The anticipated introduction of a US$50 smartphone should significantly boost penetration of the devices in Sub-Saharan Africa, bringing more people online and aiding the development of economies, according to a ConsumerLab report by Ericsson.
The report quizzed consumers on their use of mobile phones and the reason why they choose or want to upgrade to smarter devices.
Consumers in Nigeria, Ghana, South Africa, Kenya, Senegal and Cameroon were surveyed on, among other things, what features they used weekly on their devices.
After SMS use (72 per cent), listening to music came highest (61 per cent), followed by taking photos and videos and using social networks (both 44 per cent). Internet browsing was 43 per cent.
“Our analysis shows that the entry of low-cost smartphone handsets in the market will allow people from different social classes to benefit from an integrated ecosystem,” Shiletsi Makhofane, head of marketing, strategy, government and industry relations at Ericsson Sub-Saharan Africa.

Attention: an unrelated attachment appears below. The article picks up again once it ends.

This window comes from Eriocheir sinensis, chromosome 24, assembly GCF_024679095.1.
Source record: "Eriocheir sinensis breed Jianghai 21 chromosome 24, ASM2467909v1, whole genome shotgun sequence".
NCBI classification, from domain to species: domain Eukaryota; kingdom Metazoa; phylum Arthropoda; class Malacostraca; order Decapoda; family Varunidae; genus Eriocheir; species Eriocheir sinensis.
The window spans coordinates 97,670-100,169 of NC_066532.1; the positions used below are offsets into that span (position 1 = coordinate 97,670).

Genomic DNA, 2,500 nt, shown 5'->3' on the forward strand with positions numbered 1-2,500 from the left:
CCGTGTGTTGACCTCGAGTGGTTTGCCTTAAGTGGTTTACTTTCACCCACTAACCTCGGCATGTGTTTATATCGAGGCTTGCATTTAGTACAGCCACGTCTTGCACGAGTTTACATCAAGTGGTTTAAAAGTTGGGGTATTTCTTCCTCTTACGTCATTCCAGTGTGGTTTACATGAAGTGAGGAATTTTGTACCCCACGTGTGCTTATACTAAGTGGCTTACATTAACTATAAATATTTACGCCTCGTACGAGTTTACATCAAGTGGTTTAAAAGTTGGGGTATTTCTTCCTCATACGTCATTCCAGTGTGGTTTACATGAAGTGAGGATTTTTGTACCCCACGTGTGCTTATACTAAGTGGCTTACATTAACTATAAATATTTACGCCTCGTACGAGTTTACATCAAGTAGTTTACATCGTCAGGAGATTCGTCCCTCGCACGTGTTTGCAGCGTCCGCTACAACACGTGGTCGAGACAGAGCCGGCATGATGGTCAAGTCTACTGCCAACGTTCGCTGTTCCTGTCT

“The smartphone will become key to accessing the internet, which we believe will change the regional status quo and enable a level of connectivity not seen before. Add to this the on-going installation of submarine cables and country/city fiber-optic networks across the continent, and we’ll see a significant increase in the potential for connectivity and supporting infrastructure for greater data consumption.”
The biggest driver for consumers wanting to upgrade to a smartphone, according to the report, is the desire to surf the web (44 per cent) and go on social networking sites (34 per cent).
The report states: “The mobile phone has put the internet in the consumer’s hands. In fact, the device is already the main point of internet access for Sub-Saharan African mobile users as mobile devices become more sophisticated, the benefits of the internet will be even greater.
“The average consumer will have the ability to effectively and efficiently surf the net, access a rich source of information, and change their lives on both a personal and business level.”
Regarding use of financial services on mobile the biggest use is receiving bank or credit card notifications (18 per cent), followed by buying airtime or phone credit (14 per cent) and transferring money to/from someone (10 per cent).